A request from the Amish community has prompted a change in P.E.I. legislation that deals with home schooling.
The change in the School Act means individual home education plans submitted to government no longer require the name and address of a certified teacher advisor. Education Minister Hal Perry said finding a teacher advisor had been brought up as a challenge by some parents in the past.
"It wasn't really a barrier. It was a bit of a hurdle. Some parents struggled to find teachers to sign off on their programming, and there was never any follow up with that teacher," said Perry.
"Part of this was a request for clarification on this requirement from the members of the Amish community. They felt that it was important that they home school their children in their own tradition. We as a government,respect that."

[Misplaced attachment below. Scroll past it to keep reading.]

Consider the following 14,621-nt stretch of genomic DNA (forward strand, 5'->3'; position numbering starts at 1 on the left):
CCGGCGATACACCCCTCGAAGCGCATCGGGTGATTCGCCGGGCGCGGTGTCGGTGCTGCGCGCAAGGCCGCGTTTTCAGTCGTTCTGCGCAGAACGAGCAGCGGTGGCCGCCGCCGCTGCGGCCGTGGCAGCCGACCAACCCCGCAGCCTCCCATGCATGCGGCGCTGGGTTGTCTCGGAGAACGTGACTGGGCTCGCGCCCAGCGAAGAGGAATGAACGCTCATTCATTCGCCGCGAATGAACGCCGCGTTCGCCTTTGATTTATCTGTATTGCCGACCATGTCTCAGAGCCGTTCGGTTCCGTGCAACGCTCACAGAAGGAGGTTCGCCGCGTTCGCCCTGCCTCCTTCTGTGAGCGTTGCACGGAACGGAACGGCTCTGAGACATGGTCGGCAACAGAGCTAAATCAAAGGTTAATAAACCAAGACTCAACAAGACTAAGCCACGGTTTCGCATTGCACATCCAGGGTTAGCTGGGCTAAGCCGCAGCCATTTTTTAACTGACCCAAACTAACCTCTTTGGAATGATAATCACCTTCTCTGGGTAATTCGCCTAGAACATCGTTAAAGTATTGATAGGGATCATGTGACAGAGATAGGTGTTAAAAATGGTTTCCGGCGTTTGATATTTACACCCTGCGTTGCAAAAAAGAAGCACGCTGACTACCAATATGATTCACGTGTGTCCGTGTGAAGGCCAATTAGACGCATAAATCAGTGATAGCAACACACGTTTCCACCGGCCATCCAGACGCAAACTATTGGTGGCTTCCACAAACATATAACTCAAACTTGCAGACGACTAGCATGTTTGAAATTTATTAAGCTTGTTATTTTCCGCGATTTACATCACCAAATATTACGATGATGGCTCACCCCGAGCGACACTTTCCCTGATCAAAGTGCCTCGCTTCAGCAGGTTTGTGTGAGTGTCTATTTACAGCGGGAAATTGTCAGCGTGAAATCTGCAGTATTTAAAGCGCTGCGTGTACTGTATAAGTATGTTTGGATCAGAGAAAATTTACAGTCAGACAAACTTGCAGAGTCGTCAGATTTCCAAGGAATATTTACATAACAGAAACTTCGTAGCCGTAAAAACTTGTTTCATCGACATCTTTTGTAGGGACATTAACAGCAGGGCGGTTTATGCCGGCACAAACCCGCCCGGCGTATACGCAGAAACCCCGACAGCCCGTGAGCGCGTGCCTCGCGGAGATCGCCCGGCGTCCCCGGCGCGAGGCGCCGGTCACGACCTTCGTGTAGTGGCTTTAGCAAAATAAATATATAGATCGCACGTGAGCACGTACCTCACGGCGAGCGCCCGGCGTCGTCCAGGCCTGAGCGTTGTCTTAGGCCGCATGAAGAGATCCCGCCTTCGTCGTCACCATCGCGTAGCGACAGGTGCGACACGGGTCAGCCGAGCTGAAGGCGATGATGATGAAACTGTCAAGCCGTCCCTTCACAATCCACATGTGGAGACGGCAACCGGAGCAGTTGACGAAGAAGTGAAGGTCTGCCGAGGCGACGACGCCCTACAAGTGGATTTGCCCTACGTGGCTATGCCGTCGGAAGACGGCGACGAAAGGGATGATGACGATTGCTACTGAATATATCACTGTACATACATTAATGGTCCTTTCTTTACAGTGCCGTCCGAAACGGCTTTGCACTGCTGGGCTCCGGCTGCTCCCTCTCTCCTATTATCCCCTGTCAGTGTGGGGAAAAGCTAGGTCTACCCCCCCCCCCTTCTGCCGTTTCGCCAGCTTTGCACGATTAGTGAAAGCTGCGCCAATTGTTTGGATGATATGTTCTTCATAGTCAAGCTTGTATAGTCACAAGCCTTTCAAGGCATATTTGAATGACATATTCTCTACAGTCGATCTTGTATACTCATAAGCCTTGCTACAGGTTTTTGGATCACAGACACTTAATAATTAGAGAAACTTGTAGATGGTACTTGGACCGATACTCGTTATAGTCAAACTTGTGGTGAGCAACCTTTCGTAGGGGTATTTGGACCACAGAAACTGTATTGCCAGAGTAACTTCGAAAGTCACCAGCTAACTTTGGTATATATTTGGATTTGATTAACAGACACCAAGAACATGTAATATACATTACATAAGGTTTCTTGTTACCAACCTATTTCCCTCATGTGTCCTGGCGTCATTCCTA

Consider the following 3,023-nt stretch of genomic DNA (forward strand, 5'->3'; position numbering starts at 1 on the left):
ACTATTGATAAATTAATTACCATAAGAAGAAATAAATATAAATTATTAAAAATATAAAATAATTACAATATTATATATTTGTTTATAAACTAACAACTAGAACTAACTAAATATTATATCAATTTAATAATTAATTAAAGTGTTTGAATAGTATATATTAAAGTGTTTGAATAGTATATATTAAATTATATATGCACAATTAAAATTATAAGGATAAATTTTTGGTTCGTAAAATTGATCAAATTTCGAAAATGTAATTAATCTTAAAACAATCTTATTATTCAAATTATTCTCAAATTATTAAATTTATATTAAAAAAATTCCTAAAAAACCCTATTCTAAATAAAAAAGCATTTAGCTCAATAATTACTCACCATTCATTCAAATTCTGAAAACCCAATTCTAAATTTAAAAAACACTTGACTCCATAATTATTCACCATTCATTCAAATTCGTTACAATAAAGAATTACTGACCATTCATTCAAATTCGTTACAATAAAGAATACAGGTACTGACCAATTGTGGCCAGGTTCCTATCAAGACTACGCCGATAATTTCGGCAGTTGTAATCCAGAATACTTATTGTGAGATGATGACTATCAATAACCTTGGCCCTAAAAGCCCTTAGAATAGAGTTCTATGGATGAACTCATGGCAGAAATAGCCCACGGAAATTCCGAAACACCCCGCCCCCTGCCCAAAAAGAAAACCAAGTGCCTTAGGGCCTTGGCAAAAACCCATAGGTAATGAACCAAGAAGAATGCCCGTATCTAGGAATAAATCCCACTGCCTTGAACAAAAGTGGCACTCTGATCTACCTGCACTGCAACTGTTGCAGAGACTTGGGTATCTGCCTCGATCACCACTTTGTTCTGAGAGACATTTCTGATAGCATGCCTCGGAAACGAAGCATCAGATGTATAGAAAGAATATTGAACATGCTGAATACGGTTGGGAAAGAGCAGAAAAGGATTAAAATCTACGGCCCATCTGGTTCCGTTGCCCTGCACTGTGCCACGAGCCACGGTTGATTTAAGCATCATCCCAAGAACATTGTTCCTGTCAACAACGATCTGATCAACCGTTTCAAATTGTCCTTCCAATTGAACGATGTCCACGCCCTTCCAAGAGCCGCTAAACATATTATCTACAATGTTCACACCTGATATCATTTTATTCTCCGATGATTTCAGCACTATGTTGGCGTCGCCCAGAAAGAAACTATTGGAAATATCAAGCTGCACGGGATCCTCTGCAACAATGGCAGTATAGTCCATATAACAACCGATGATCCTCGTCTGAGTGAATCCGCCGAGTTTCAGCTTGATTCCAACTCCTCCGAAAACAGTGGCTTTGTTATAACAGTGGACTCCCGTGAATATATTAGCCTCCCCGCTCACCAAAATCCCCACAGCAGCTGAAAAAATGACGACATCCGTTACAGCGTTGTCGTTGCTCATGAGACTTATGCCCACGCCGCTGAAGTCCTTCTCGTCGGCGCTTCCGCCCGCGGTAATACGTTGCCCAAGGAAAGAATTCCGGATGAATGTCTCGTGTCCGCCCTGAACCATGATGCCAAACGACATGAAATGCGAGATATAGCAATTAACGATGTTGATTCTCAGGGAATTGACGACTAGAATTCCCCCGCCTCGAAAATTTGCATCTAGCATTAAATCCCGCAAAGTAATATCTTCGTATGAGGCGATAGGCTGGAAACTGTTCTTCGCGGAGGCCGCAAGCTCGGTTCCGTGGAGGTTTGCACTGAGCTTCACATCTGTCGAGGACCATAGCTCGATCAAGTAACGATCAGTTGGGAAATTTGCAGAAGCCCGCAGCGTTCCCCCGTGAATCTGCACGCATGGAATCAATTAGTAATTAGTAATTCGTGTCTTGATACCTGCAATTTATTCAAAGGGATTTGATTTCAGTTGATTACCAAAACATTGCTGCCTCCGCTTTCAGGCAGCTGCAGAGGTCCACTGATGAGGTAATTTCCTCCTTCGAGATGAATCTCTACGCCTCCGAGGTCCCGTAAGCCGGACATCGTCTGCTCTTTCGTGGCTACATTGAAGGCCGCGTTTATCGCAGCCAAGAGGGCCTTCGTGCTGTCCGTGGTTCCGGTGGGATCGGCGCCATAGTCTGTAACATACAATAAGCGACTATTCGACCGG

Perry noted the Education Department reviews home schooling plans, so having a teacher do it as well was not necessary.
The department says it has been notified of 77 students in 45 families currently being home schooled on P.E.I. That compares to 118 students in 68 families last year.
The change comes into effect Oct. 24.